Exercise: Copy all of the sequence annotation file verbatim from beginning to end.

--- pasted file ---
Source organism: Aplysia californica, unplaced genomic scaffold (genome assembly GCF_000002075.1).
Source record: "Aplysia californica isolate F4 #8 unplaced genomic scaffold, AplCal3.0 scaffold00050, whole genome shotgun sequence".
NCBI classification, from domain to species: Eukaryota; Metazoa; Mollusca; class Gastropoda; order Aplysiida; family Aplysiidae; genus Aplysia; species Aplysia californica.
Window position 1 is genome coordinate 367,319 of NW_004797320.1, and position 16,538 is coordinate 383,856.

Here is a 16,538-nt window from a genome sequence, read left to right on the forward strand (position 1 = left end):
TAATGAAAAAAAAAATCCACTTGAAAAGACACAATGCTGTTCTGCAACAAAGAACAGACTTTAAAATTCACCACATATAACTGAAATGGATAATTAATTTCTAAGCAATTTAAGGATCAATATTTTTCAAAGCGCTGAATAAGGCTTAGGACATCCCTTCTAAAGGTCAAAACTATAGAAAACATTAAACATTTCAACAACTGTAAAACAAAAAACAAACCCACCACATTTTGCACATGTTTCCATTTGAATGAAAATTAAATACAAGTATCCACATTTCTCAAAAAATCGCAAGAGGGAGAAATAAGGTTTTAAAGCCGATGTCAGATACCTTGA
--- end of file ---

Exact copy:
Source organism: Aplysia californica, unplaced genomic scaffold (genome assembly GCF_000002075.1).
Source record: "Aplysia californica isolate F4 #8 unplaced genomic scaffold, AplCal3.0 scaffold00050, whole genome shotgun sequence".
NCBI classification, from domain to species: Eukaryota; Metazoa; Mollusca; class Gastropoda; order Aplysiida; family Aplysiidae; genus Aplysia; species Aplysia californica.
Window position 1 is genome coordinate 367,319 of NW_004797320.1, and position 16,538 is coordinate 383,856.

Here is a 16,538-nt window from a genome sequence, read left to right on the forward strand (position 1 = left end):
TAATGAAAAAAAAAATCCACTTGAAAAGACACAATGCTGTTCTGCAACAAAGAACAGACTTTAAAATTCACCACATATAACTGAAATGGATAATTAATTTCTAAGCAATTTAAGGATCAATATTTTTCAAAGCGCTGAATAAGGCTTAGGACATCCCTTCTAAAGGTCAAAACTATAGAAAACATTAAACATTTCAACAACTGTAAAACAAAAAACAAACCCACCACATTTTGCACATGTTTCCATTTGAATGAAAATTAAATACAAGTATCCACATTTCTCAAAAAATCGCAAGAGGGAGAAATAAGGTTTTAAAGCCGATGTCAGATACCTTGA